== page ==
Hamas march
Hamas marchFlash 90

If you follow closely what is happening between Israel and the Palestinian Arabs, you will see some very serious undertones in this new round of conflict. The conflict must nonetheless be the last, given the catastrophic factors that may not stop at its narrow geographical limits. The fear is that it will go beyond the limits of control that many, regionally and internationally, are striving to build and consolidate in short order.

There is nothing new in the dangerous part organizations play in managing relations between the Palestinian Arabs and Israelis, or even between Arab societies and Israel, both in terms of media, politics and, of course, security and the military. It is no secret that various organizations and movements have shared Palestinian decision-making in recent years with the Palestinian Authority.

The weakness of the PA, for reasons mostly well known and which we will not address in this article, must be taken into account. There is also the increasing use of these organizations by states as cat’s paws against other Arab countries and as bargaining chips to pressure international powers, all in the interest of these regimes and not the Palestinian Arabs.

What is striking in the current turmoil is that the PA as the official representative of the Palestinian Arabs internationally, is completely absent. The decision is entirely hijacked for the benefit of the leaders of these organizations and their media and propaganda reps.

More seriously, interventions are made by militia leaders and other organizations in different countries, including those loyal to the Iranian mullahs’ regime, such as the Houthi group in Yemen, or the Iranian Revolutionary Guard militia.

Perhaps the most damaging thing for the Palestinian Arab cause in these sensitive circumstances is that it is being turned into a rallying point and sloganeering object by detractors, terrorists and extremists. Those are merely playing politics with the lives and suffering of people.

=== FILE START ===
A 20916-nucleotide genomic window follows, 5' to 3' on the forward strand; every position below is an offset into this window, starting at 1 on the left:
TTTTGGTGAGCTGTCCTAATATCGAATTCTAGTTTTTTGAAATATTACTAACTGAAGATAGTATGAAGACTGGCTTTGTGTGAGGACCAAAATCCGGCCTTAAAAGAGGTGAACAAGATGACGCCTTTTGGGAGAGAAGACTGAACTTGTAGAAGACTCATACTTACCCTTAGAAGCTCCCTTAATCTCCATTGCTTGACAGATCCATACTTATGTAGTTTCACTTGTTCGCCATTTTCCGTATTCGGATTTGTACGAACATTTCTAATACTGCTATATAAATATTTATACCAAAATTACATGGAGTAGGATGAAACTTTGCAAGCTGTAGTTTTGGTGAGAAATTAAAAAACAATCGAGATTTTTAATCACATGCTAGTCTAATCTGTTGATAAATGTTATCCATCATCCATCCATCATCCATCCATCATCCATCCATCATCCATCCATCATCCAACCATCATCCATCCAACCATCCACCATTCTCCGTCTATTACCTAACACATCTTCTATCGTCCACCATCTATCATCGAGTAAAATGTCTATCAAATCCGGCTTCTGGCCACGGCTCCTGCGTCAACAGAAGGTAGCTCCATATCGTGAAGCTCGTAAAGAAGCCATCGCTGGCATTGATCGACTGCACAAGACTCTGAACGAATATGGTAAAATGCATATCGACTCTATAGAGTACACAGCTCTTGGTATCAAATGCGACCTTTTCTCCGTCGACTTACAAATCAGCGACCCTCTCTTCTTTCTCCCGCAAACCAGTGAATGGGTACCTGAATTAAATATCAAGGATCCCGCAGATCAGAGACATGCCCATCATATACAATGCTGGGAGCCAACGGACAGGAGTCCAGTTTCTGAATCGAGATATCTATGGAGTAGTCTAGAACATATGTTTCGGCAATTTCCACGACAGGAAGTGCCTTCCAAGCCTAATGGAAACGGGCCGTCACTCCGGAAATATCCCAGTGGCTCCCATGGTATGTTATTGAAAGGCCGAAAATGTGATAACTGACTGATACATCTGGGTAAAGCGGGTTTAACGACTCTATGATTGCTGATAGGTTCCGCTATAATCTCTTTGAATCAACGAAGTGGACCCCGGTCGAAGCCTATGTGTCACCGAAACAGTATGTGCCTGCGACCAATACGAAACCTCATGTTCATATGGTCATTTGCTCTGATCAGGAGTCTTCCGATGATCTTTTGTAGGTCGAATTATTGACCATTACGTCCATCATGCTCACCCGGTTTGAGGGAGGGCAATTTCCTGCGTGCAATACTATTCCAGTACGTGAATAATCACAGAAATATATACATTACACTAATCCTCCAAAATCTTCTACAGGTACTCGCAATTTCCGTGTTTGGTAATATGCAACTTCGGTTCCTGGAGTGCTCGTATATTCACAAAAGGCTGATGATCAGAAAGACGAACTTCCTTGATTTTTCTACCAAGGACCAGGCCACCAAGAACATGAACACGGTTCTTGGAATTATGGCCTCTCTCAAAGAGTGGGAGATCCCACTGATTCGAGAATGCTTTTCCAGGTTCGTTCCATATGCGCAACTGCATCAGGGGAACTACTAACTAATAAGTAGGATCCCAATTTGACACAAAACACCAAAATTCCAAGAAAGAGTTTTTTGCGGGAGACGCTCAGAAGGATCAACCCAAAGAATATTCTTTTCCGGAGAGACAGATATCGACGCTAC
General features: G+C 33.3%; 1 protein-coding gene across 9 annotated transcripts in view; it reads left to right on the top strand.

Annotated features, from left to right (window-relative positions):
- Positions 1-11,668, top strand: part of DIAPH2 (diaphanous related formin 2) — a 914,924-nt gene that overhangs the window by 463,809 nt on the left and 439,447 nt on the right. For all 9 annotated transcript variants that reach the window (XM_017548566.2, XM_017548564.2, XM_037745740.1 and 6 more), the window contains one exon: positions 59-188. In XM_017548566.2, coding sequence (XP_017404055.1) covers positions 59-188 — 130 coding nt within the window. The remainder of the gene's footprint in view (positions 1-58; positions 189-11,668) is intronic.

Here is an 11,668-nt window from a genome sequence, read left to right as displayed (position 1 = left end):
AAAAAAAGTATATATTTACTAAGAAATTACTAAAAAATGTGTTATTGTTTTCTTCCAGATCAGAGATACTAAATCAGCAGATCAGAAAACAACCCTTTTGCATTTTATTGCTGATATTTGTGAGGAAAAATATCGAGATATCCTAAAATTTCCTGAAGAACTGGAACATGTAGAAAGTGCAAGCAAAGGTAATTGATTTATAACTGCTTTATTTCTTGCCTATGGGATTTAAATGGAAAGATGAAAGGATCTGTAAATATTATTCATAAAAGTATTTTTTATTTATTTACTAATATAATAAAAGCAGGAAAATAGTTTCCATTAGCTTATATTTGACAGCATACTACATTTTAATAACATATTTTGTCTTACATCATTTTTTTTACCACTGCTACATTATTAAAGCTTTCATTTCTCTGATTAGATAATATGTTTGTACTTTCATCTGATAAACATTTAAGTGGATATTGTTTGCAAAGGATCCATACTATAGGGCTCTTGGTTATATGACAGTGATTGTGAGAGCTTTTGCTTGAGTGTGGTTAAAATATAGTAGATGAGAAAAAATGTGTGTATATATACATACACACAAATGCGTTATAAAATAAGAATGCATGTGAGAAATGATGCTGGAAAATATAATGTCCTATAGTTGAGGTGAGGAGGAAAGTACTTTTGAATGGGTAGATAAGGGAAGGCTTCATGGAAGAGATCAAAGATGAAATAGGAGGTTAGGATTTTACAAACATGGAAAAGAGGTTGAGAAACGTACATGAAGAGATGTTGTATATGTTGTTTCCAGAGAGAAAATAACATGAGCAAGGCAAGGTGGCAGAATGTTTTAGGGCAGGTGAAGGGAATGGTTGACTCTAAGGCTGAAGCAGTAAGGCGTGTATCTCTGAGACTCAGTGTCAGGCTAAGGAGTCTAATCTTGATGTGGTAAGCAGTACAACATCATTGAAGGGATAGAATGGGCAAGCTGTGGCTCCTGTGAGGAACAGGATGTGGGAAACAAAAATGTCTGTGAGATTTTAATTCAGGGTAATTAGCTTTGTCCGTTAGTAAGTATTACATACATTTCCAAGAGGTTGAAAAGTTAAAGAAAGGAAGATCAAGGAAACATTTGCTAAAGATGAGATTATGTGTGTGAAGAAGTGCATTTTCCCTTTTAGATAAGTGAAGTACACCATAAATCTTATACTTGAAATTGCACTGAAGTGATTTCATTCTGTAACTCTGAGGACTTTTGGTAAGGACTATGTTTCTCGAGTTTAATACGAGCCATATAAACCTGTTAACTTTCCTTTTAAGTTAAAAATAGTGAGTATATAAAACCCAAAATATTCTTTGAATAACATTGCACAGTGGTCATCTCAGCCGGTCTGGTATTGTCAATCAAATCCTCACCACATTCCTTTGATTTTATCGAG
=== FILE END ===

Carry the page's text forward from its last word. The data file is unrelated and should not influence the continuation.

The organizations have not and will not bring anything to the Palestinian Arabs, other than inflammatory statements and false claims of support and sacrifice. The question many are asking, why has stability in the Middle East become subject to the ways of groups and organizations and not states?

It should be noted here that it all started with the 2011 unrest, in which ideologized organizations and movements played an impactful role. This was both at the organizational level, and at the level of action and subsequent hijacking of the public scene to serve their goals and interests.

The terrorist organization of “Muslim Brotherhood,” for example, made a strong foray. It quickly rose to the top of the power pyramid in Egypt. But the Egyptian people revolted against it on June 30, 2013, when the revolution succeeded in breaking popular will free and bringing back decision-making to the people.

Although things have been put back in order by the people in Egypt, the scourge of militias and organizations lives on. Some of them now control the fate of several Arab countries, including Yemen, Libya and much of Syria. There is also the disturbing role of Iranian militia weapons in countries like Lebanon and Iraq.

Undoubtedly, if the situation in our region remains the same without crisis settlements, the militias will be tempted to take hold, scale up and gain influence. Even talking about national sovereignty in many Middle Eastern countries seems to be a thing of the past.

Eradicating the bane of militias and organizations in the Middle East and restoring the power of the nation-state in many countries is a sine qua non for achieving security and stability. As long as rooting out militias and organizations is left off the priorities of the global collective, violence will rage on and chaos will reign over the region.

Dr. Salem AlKetbi is a UAE political analyst and former Federal National Council candidate